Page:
Form Guides

There are plenty of them out there so how do you decide which one is best for you?

My personal favourite is The Sportsman but at $6.50 per week and more at carnival time it becomes a bit of a luxury item considering the relatively small amounts that I bet.

The Sportsman suits me because I’ll only do the form for a few races, usually six or less, but I like to do them in as much detail as I can.  I’m not particularly interested in tips, although there are plenty of them in the Sportsman if that’s what you’re after, but if you choose to, you can ignore them altogether or, like me, only give them a look when you’re completely bamboozled.

In some contexts this next statement would be a clear lie but … I also get it for the articles.

I have mates who swear by BestBets because it basically tells them what to back without them having to do a great deal of analysis.  I often hear the cry after a series of losing bets, “What does ,The Man, say?”  This is in reference to one of the tipsters in BestBets who is considered especially reliable, when you’re struggling follow ‘The Man’.

I have another mate who swears by Winning Post and I must admit I get the edition with the calendar each year.   Others will pay for no more than the Herald-Sun or The Age weekend lift-out.  I’ve even been known to pinch the form guide out of the Herald-Sun on a Friday from one of the cafes near my office.  Yesterday they ran the Doncaster and the ‘Currant Bun’ coverage of the Randwick meeting ran to two runs of form for each race and three runs for the Doncaster and didn’t even include the table with the track/distance/first up etc information summarised.

For my money, you can’t beat the nine runs of form for every runner, the information from training tracks and barrier trials and interviews with trainers and jockeys.  Added to that, the breeding lift-out means you’ve still got hours of reading after the races are over.

What’s your favourite guide?

The Jumps

Every year the debate rages about the ethics, safety and value in general of hurdle and steeple chase racing.

My memories may be somewhat romanticised by the passage of time but my recollections of my early days watching jumps racing from the mid 90’s were of races with fairly regular falls, but horse fatalities weren’t that common. Please keep in mind, this is from memory, I have no statistics to back this up.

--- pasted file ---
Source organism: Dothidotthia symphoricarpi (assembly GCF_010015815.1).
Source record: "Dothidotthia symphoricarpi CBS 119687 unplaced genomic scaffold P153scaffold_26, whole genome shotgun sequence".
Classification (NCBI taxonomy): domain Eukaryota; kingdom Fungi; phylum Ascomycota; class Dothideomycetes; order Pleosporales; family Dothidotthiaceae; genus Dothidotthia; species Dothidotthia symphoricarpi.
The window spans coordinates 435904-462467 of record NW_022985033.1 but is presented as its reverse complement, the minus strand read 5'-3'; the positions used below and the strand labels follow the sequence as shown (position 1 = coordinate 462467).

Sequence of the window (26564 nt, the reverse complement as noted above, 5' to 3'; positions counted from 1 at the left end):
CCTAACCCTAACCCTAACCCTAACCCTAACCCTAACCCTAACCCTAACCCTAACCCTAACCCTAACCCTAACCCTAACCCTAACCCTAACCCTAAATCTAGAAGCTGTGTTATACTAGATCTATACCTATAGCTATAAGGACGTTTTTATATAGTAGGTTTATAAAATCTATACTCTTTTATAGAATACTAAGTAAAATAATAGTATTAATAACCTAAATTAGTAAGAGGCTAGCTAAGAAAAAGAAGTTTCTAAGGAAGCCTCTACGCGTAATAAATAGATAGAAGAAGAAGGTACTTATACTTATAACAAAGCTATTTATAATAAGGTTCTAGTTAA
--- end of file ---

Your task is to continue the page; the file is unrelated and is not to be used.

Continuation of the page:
Jumps races were longer and the jumps were bigger, the horses were a different type and it would have been very rare indeed for a steeple chaser to win a flat race. Occasionally a hurdler would get up in a flat race but that was by no means common either. The big races like Grand Nationals and Grand Annuals were spectacular, thrilling events won by horses that could stay all day and stay on their feet for the duration of the races. The horses competing in the feature races were older horses in their second or subsequent seasons of jumping following a sometimes moderate, but usually extensive career in flat racing.

Then followed a period of good natured but flawed attempts to make jumping safer. The measures put in place included reducing the distance of races and changing the configuration of the obstacles so that they were smaller and softer. The old slow stayers and clever jumpers who could win a Grand National Steeple like my old favourite Crafty Dancer could no longer keep up with four or five year olds straight out of flat racing brushing through the new jumps over shorter distances. Unfortunately, the effect of a horse making a mistake at a jump at high speed, even a smaller jump, could be devastating.

My recollection of this period was of carnage. I remember the Grand National Hurdle at Flemington in 2008 when only 4 of the 13 runners completed the course. Falls became more common and they were more often deadly.

I can’t help thinking that if the changes made in this period were made with greater consultation with the racing fraternity rather than the apparent appeasement of the animal liberationists, many horses could have been saved.

More recently, stocks of jumping horses became depleted as fewer owners and trainers wanted to commit to a long jumping preparation when there were so many fewer jumps races and at any time the sport could have been outlawed. Again this weakened races and meant that unseasoned jumpers progressed to the Nationals and other endurance events before they were ready with obvious consequences.

The support from Government and the racing industry starting last season were a great boost for the sport. The current jumps seem to be doing the trick and the horses appear to be showing them much more respect. The benefits will be seen in the flow on effect this season with a larger pool of horses eligible to race over the sticks and jockeys with more jumps rides under their belts. There are some genuine stars emerging in the jumping ranks, horses, jockeys and trainers alike who can take the sport to a new level.

I’m hoping for a successful and safe jumping season, it hasn’t been a great start with a death in the first steeple chase in Melbourne this year and two deaths in the Grand National at Aintree. Let’s hope they can turn it around and the Warrnambool carnival can strike back after last year’s events.

Are the ‘up and overs’ worth keeping?